Medicaid

A federal appeals court has upheld a lower court decision blocking states' requirements that people must work in order to receive Medicaid.

Residents of Kentucky and Arkansas brought the action against Secretary of Health and Human Services Alex Azar, contending that Azar "acted in an arbitrary and capricious manner when he approved Medicaid demonstration requests for Kentucky and Arkansas."

The U.S. Court of Appeals for the District of Columbia Circuit agreed, writing in an opinion posted Friday that the secretary's authorization was indeed unlawful.

The Trump administration wants to dramatically alter the way the federal government gives money to states for Medicaid.

On Thursday, Seema Verma, the administrator of the Centers for Medicare and Medicaid Services, announced a new pathway for states to receive a capped amount of federal dollars for part of the program. The new demonstration program, called Healthy Adult Opportunity, would not be mandatory for states and would not affect all Medicaid beneficiaries, only adults under age 65 who are not disabled.

Congress is set to pass a $1.4 trillion spending package this week, which President Trump has said he'll sign. The legislation includes policy changes and funding increases that public health advocates are celebrating, as well as the permanent repeal of three key taxes that were designed to pay for Obamacare — a win for industry groups.

Brigham Young University-Idaho apologized and reversed a controversial policy that would have barred students from using Medicaid to meet the school's requirement for health coverage.

Right now, there are dozens of patients — U.S. citizens — in New Zealand hospitals who are fighting the clock. They have only a few weeks to recover and get home to the tiny island of American Samoa, a U.S. territory in the South Pacific.

People on Medicaid who work rural seasonal jobs in Montana are wondering about the future of their access to health coverage. Montana recently passed a law that, if it gains federal approval and goes into effect as planned in January, would require many Medicaid recipients to prove they work a set number of hours each month.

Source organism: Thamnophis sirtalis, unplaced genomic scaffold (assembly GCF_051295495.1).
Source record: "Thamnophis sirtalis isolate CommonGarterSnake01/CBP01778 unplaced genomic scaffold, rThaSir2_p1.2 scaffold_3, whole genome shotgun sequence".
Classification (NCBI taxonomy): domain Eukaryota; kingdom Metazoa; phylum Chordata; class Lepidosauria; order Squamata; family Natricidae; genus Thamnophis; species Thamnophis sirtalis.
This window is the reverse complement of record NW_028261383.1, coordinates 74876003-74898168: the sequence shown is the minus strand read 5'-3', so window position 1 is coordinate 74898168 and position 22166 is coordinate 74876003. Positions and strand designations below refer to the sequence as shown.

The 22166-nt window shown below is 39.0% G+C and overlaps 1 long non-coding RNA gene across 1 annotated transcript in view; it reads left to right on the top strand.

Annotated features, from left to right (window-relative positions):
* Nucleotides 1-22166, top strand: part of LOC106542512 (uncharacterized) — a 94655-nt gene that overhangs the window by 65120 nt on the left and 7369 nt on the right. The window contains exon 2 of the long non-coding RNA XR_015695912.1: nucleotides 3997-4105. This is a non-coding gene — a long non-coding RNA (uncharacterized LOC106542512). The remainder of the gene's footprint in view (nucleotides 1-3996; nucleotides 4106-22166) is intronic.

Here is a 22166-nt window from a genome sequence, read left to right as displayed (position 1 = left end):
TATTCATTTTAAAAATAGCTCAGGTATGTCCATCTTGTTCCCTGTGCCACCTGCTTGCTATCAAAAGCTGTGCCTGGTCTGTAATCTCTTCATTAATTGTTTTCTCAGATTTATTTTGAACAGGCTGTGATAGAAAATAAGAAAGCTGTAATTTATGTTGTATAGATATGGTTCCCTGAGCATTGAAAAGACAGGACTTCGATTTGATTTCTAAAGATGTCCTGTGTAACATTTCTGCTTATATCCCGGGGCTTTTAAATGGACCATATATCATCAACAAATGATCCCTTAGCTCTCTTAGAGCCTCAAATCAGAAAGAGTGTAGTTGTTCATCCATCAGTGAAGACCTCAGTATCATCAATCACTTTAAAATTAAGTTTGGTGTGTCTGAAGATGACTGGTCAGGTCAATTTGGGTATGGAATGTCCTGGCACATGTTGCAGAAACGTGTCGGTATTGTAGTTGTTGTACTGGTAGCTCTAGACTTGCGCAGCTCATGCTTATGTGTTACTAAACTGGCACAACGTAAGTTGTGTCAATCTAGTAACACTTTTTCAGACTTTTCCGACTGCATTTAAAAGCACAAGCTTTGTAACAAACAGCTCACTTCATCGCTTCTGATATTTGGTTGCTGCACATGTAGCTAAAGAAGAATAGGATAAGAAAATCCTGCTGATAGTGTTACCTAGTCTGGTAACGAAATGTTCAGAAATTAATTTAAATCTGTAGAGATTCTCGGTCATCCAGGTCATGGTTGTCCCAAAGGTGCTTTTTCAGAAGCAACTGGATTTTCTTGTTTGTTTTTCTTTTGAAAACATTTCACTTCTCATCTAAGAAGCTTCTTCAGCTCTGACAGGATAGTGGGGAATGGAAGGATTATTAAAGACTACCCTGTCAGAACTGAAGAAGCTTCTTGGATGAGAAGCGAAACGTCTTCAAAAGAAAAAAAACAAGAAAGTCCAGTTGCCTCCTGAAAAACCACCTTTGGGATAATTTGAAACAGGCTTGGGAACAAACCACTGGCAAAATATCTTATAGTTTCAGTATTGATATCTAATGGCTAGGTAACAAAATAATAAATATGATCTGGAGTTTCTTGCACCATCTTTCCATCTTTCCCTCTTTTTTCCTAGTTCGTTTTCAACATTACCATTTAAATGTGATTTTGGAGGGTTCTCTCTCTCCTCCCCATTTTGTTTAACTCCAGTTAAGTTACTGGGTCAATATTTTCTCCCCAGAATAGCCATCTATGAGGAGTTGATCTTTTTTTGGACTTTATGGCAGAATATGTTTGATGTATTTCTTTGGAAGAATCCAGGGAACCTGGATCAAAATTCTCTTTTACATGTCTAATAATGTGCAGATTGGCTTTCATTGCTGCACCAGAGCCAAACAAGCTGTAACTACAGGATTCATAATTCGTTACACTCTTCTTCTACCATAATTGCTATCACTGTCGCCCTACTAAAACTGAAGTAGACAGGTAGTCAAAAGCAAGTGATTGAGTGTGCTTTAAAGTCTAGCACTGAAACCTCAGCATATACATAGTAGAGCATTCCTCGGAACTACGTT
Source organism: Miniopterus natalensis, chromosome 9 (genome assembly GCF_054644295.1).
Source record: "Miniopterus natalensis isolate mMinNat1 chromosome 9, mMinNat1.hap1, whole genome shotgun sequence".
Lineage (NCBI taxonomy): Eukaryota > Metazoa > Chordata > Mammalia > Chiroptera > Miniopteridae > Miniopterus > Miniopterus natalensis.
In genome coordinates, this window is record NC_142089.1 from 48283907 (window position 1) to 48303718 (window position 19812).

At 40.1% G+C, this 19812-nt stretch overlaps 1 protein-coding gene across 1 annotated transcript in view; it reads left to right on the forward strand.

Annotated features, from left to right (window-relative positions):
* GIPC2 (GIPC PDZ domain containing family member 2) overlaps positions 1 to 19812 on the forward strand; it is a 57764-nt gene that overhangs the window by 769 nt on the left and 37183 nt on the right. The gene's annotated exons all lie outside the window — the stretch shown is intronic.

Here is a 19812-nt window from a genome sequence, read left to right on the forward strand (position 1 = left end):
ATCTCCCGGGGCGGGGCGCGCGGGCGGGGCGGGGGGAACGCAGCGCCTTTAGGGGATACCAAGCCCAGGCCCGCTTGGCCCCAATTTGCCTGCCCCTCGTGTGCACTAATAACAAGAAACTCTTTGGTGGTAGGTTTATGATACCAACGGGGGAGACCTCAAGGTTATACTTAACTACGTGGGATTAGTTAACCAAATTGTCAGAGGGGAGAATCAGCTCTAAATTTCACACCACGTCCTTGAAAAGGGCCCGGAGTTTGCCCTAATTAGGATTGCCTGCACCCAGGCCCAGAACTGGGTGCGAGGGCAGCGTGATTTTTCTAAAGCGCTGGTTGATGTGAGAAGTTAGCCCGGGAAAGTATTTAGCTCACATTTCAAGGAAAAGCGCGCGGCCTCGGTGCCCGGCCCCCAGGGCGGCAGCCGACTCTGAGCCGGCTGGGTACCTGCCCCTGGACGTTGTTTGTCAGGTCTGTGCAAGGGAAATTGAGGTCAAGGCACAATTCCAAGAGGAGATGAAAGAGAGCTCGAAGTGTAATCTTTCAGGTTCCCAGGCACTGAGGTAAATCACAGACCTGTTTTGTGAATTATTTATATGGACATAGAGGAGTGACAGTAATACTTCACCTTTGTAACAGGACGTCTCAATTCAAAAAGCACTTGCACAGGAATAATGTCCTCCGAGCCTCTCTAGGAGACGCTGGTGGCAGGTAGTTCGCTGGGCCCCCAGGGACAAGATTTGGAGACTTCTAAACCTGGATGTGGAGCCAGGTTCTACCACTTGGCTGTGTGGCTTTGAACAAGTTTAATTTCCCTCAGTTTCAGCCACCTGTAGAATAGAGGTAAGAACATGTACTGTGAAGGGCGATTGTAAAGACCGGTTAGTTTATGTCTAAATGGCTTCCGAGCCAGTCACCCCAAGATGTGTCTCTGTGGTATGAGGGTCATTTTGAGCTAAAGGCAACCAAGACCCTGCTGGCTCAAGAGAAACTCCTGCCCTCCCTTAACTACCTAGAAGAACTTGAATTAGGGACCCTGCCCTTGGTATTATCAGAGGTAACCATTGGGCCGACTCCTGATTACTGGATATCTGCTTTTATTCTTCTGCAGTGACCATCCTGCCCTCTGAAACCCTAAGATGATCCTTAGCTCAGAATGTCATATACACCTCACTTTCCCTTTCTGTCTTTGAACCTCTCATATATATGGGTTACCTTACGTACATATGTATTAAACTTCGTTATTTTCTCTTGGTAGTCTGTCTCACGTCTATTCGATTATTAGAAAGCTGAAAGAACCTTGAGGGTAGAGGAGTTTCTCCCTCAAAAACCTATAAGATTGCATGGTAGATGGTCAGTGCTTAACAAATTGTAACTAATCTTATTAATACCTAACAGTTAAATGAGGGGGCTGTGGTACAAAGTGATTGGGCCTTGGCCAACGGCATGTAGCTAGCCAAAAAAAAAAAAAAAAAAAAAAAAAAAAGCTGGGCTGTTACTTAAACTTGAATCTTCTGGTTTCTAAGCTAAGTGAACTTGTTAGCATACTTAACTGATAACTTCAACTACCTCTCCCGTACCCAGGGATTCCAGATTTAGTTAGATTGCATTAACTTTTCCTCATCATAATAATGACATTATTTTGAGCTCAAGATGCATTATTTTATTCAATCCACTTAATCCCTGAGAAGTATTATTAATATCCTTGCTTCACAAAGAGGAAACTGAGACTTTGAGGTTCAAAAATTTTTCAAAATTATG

Forty-two boxes of returned mail lined a wall of the El Paso County Department of Human Services office on a recent fall morning. There used to be three times as many.

Every week, the U.S. Postal Service brings anywhere from four to 15 trays to that office in Colorado Springs. Each contains more than 250 letters that it could not deliver to county residents enrolled in Medicaid or other public assistance programs.

Updated Aug. 27, 2019, 9:55 a.m. ET

The Trump administration is moving forward with a wave of new rules and regulations that would make it more difficult for low-income Americans — especially those in families that include non-citizens — to get government aid. NPR detailed many of the proposals in June, but there have been several developments since then.

Federal prosecutors on Tuesday said they dismantled one of the largest health care fraud schemes ever investigated by the FBI, charging 24 people in a $1.2 billion alleged scam involving telemedicine and durable medical equipment companies.

In his State of the Union address this year, President Trump announced an initiative "to eliminate the HIV epidemic in the United States within 10 years."

The man who pitched the president on this idea is Alex Azar, the Secretary of the Department of Health and Human Services.

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